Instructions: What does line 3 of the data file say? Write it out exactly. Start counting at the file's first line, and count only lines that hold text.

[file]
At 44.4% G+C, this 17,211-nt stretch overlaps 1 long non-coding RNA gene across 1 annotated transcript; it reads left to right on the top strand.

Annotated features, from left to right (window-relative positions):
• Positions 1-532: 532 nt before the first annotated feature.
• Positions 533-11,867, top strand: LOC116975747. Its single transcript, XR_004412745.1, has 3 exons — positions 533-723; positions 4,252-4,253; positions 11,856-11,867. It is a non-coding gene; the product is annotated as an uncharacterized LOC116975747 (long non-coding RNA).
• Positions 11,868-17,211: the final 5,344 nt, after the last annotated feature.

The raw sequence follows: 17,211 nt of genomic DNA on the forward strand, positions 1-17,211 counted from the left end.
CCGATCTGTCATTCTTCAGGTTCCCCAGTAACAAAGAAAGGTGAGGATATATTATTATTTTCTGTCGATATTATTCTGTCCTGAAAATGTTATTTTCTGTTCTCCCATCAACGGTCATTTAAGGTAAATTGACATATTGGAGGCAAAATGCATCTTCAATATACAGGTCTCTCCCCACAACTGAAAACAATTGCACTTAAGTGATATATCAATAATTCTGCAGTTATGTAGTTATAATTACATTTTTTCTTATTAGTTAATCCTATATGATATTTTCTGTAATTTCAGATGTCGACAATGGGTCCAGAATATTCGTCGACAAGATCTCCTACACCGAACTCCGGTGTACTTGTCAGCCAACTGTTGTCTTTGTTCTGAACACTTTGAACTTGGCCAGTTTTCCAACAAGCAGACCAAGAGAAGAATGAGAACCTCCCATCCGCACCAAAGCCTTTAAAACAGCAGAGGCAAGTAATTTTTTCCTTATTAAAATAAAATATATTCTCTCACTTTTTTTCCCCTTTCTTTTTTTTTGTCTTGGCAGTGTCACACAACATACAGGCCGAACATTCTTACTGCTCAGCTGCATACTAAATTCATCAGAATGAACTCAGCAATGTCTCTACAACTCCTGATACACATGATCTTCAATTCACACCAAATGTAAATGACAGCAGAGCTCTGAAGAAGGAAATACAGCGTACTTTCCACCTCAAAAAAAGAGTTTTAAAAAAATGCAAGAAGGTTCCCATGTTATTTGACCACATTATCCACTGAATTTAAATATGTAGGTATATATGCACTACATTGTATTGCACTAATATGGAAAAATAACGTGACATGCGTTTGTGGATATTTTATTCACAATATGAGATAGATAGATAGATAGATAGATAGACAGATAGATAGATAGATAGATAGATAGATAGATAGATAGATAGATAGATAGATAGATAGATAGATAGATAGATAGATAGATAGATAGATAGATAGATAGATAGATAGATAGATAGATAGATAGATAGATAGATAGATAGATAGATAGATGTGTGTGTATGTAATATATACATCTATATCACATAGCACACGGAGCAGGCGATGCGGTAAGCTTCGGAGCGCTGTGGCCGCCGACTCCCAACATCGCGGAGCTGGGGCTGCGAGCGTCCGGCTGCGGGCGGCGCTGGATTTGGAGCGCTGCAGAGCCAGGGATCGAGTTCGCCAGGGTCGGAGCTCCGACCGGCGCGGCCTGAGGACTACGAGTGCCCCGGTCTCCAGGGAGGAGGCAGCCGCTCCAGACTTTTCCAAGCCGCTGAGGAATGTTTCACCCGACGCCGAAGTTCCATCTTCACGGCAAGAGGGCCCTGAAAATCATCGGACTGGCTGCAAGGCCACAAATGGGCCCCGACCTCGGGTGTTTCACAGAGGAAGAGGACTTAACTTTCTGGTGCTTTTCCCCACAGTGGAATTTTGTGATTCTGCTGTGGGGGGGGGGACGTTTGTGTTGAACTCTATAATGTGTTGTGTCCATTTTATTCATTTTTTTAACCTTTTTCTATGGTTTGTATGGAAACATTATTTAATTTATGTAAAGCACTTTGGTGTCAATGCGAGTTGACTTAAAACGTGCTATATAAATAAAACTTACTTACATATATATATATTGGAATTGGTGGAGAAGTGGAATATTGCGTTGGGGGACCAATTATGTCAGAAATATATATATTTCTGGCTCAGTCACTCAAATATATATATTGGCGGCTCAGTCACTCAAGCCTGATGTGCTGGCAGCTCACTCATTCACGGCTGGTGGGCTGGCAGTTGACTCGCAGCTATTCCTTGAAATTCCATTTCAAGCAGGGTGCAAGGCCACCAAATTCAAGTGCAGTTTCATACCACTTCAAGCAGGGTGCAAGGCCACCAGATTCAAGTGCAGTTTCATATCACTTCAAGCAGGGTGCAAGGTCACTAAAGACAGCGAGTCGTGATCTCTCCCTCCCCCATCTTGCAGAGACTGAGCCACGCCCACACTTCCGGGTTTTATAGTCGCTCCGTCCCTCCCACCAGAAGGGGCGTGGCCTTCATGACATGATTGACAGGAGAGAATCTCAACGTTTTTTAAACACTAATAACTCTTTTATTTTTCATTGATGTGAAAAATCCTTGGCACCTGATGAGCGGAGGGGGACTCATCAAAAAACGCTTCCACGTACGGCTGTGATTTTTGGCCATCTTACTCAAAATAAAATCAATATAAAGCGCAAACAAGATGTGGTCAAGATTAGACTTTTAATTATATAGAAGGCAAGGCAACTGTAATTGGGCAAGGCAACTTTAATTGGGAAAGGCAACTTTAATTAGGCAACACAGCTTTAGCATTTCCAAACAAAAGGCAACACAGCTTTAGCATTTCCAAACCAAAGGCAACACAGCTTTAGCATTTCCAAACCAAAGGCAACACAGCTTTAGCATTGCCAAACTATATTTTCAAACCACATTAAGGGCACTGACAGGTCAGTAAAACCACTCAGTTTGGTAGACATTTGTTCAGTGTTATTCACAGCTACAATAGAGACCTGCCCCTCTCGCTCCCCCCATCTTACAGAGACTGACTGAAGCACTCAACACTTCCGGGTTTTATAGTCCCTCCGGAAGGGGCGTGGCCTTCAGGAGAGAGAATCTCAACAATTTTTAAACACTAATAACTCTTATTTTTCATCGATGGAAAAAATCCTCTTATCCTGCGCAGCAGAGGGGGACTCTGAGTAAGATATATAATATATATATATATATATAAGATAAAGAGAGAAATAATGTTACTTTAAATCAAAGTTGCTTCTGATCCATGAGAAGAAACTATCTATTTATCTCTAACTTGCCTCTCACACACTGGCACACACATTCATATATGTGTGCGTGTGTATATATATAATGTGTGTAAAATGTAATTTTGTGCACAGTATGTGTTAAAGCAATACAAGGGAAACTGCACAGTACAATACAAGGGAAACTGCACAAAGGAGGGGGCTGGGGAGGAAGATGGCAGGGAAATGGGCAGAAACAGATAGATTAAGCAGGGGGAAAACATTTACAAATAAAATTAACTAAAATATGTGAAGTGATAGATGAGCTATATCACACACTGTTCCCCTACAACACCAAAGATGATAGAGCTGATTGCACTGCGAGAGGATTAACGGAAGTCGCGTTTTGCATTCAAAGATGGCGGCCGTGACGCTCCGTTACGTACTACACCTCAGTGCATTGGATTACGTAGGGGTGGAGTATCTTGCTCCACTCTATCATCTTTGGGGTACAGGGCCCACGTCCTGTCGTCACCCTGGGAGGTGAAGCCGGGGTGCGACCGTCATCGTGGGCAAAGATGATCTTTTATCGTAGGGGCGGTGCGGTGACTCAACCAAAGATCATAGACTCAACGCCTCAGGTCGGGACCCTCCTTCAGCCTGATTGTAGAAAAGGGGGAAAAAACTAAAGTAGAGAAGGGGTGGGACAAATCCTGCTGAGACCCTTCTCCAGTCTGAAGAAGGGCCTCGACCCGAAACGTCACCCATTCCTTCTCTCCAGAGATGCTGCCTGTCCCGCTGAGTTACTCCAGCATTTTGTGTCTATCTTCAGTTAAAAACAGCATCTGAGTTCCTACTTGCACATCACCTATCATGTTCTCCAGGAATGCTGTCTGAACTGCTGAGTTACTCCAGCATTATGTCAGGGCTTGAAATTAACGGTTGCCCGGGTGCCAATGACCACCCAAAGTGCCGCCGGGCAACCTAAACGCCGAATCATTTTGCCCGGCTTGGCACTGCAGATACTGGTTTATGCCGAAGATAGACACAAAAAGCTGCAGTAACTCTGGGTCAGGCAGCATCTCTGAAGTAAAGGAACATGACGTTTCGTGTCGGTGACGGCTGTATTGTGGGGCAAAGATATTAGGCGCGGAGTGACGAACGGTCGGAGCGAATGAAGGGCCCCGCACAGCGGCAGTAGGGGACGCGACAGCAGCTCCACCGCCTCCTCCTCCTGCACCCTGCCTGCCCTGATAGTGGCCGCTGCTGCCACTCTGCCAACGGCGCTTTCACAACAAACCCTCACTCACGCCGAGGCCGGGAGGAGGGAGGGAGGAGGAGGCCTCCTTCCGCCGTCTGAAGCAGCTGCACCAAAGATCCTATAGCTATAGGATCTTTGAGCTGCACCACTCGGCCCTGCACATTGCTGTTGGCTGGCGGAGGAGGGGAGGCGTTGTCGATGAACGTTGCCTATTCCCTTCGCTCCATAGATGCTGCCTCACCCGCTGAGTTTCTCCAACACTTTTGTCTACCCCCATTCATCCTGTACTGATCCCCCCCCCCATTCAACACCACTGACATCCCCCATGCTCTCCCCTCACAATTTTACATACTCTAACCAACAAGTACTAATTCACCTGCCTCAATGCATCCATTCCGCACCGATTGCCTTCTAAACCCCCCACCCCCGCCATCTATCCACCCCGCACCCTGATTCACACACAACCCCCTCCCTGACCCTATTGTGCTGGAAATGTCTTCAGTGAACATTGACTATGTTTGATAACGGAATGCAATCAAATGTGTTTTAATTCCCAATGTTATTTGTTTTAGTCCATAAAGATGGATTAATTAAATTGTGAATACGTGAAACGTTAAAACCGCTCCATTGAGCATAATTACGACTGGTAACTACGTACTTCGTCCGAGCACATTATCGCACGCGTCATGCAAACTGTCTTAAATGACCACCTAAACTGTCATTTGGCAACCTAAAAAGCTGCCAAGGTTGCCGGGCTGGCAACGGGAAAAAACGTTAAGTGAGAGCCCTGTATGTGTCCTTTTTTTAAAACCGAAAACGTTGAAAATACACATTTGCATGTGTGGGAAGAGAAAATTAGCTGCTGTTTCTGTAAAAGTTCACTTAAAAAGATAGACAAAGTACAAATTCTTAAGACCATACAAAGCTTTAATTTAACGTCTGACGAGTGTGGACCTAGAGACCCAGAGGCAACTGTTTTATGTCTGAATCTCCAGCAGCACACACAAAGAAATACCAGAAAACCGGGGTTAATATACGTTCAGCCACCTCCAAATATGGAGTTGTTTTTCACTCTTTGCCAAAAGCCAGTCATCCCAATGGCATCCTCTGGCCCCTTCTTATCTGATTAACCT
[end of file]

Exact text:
• Positions 1-532: 532 nt before the first annotated feature.